Nurses wearing Flow face shields. COURTESY PHOTO, Flow International

Nurses wearing Flow face shields. COURTESY PHOTO, Flow International

Kent-based Flow International provides 200,000 COVID-19 face shields to state

Waterjet manufacturer repurposes operations to produce high-grade PPE

Kent-based Flow International Corp., the world’s leading developer and manufacturer of ultrahigh-pressure waterjet cutting systems, announced that it has delivered 200,000 medical-grade face shields to the state of Washington to help reduce the spread of COVID-19.

“Since the day Gov. Jay Inslee called upon the private sector to help supply PPE (personal protective equipment), we immediately repurposed our operations to be part of the solution during this extraordinarily difficult time,” said Brian Sherick, Flow’s Global vice president of sales, in a Sept. 3 news release. “We quickly ramped up production here in Kent, recognizing that the demand was significant, and that the state needed immediate help from companies like Flow, who could scale our operations and deliver large quantities, quickly and efficiently.”

The partnership between Flow and the state was established through the state Department of Enterprise Services, whose role has been to source and purchase the needed PPE items identified by the Department of Health. While over 100 businesses responded to the emergency announcement, the priority was placed on vendors who met a number of key criteria, including availability and speed of delivery, as well as cost and ability for the individual companies to meet the required specifications of the materials needed.

“We went to great lengths to select companies who could not only meet the timing, quantities and certification requirements, but also those who were in good standing with state and federal entities with regard to their business history, practices, and licensing,” said Des McGahern, chief operations officer at the Department of Enterprise Services. “DES also prioritizes opportunity for small businesses and state-certified minority-, women-, and veteran-owned businesses, to the extent possible.”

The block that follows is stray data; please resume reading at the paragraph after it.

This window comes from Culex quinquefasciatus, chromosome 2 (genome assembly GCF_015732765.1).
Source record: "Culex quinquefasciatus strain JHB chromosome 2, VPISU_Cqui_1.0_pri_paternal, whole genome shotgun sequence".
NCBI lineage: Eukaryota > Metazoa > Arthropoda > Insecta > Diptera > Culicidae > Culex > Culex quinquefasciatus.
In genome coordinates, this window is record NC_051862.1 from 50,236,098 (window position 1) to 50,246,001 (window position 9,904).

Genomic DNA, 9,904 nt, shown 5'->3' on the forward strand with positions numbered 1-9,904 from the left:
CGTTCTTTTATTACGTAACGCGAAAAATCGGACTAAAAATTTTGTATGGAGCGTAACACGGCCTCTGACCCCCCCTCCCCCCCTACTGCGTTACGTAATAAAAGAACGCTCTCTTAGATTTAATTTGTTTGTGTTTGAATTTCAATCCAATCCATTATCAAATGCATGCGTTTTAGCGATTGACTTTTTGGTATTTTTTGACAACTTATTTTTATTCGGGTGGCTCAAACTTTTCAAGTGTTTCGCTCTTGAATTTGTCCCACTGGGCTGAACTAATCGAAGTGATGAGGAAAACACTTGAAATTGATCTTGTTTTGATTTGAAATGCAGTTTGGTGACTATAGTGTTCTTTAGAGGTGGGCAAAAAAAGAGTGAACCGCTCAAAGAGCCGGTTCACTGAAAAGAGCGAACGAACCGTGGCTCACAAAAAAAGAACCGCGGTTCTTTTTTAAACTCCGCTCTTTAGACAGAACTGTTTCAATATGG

Flow began providing face shields to dozens of medical facilities, small businesses and first responders in early April, while DES was rapidly ramping up and evaluating potential providers. Flow reached out early, and followed up quickly with samples, timetables and different delivery scenarios.

Thanks to Flow’s deep experience with complex supply chain management and highly technical manufacturing and its local headquarters in Kent, it didn’t take long for the company to align efforts with the state and start production.

“We’ve made sure that anyone who needs a face shield can order from Flow, even if they only need one,” said Leanne Peduzzi, senior vice president of Global Aftermarket for Shape Technologies Group – Flow’s parent company. “However, working with the state government required a different level of effort and complexity, from the pricing and sourcing of raw materials, to the timing of production and delivery. DES was very helpful in guiding us through this effort, and the impact of having this much inventory readily available for distribution cannot be measured.”

Flow’s face shields are constructed robustly for multiple use and cleaning, primarily of high-grade Polyethylene Terephthalate modified with Glycol (PETG), a material commonly used in the manufacture of FDA-approved face shields, along with hypoallergenic foam padding that rests against the user’s forehead and an elastic band for “one size fits all” simplicity and comfort.

Flow’s face shields are available online for direct purchase and for third parties who wish to donate funds for production and drop shipment of face shields to recipients of their choice. For more information, go online to flowwaterjet.com and https://www.flowforthefrontline.com/.

In addition, the company is making its technical specifications and detailed cutting and assembly instructions available to waterjet operators everywhere via download from the same website.

A Flow spokesperson said the company doesn’t expect to make a profit from the production of face shields. The shields cost $4.50 each, according to the company website.


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